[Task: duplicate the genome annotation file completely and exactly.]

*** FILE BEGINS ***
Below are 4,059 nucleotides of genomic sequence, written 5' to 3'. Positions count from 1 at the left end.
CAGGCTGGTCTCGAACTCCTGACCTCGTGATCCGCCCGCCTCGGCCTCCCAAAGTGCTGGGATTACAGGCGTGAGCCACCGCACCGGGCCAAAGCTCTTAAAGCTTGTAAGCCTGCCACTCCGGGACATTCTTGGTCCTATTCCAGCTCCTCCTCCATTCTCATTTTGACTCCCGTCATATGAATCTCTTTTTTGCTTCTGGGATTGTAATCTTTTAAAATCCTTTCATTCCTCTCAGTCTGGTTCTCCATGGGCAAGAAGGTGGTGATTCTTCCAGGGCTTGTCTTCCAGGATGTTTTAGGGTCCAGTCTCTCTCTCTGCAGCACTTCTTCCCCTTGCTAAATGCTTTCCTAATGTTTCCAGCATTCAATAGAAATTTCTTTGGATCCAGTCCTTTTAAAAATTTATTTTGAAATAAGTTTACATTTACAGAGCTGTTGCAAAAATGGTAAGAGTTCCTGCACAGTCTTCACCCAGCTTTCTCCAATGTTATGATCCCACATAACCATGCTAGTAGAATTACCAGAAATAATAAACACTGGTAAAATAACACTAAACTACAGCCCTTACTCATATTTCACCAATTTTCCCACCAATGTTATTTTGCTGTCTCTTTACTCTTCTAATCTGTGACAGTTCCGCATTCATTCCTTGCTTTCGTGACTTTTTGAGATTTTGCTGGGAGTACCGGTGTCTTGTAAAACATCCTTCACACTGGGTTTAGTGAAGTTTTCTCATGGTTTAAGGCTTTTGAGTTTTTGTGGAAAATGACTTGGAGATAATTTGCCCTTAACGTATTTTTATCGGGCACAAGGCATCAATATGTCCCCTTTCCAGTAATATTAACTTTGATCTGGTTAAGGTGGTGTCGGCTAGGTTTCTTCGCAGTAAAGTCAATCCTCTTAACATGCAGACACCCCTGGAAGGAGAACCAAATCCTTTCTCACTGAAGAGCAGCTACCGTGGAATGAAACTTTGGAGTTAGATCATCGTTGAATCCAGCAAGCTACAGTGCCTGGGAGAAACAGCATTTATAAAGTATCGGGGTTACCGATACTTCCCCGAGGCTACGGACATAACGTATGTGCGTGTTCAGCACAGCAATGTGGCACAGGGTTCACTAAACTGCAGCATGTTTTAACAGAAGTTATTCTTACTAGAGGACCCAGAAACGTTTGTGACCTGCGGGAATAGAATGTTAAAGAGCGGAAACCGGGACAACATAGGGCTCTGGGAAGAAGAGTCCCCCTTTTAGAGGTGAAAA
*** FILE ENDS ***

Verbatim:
Below are 4,059 nucleotides of genomic sequence, written 5' to 3'. Positions count from 1 at the left end.
CAGGCTGGTCTCGAACTCCTGACCTCGTGATCCGCCCGCCTCGGCCTCCCAAAGTGCTGGGATTACAGGCGTGAGCCACCGCACCGGGCCAAAGCTCTTAAAGCTTGTAAGCCTGCCACTCCGGGACATTCTTGGTCCTATTCCAGCTCCTCCTCCATTCTCATTTTGACTCCCGTCATATGAATCTCTTTTTTGCTTCTGGGATTGTAATCTTTTAAAATCCTTTCATTCCTCTCAGTCTGGTTCTCCATGGGCAAGAAGGTGGTGATTCTTCCAGGGCTTGTCTTCCAGGATGTTTTAGGGTCCAGTCTCTCTCTCTGCAGCACTTCTTCCCCTTGCTAAATGCTTTCCTAATGTTTCCAGCATTCAATAGAAATTTCTTTGGATCCAGTCCTTTTAAAAATTTATTTTGAAATAAGTTTACATTTACAGAGCTGTTGCAAAAATGGTAAGAGTTCCTGCACAGTCTTCACCCAGCTTTCTCCAATGTTATGATCCCACATAACCATGCTAGTAGAATTACCAGAAATAATAAACACTGGTAAAATAACACTAAACTACAGCCCTTACTCATATTTCACCAATTTTCCCACCAATGTTATTTTGCTGTCTCTTTACTCTTCTAATCTGTGACAGTTCCGCATTCATTCCTTGCTTTCGTGACTTTTTGAGATTTTGCTGGGAGTACCGGTGTCTTGTAAAACATCCTTCACACTGGGTTTAGTGAAGTTTTCTCATGGTTTAAGGCTTTTGAGTTTTTGTGGAAAATGACTTGGAGATAATTTGCCCTTAACGTATTTTTATCGGGCACAAGGCATCAATATGTCCCCTTTCCAGTAATATTAACTTTGATCTGGTTAAGGTGGTGTCGGCTAGGTTTCTTCGCAGTAAAGTCAATCCTCTTAACATGCAGACACCCCTGGAAGGAGAACCAAATCCTTTCTCACTGAAGAGCAGCTACCGTGGAATGAAACTTTGGAGTTAGATCATCGTTGAATCCAGCAAGCTACAGTGCCTGGGAGAAACAGCATTTATAAAGTATCGGGGTTACCGATACTTCCCCGAGGCTACGGACATAACGTATGTGCGTGTTCAGCACAGCAATGTGGCACAGGGTTCACTAAACTGCAGCATGTTTTAACAGAAGTTATTCTTACTAGAGGACCCAGAAACGTTTGTGACCTGCGGGAATAGAATGTTAAAGAGCGGAAACCGGGACAACATAGGGCTCTGGGAAGAAGAGTCCCCCTTTTAGAGGTGAAAA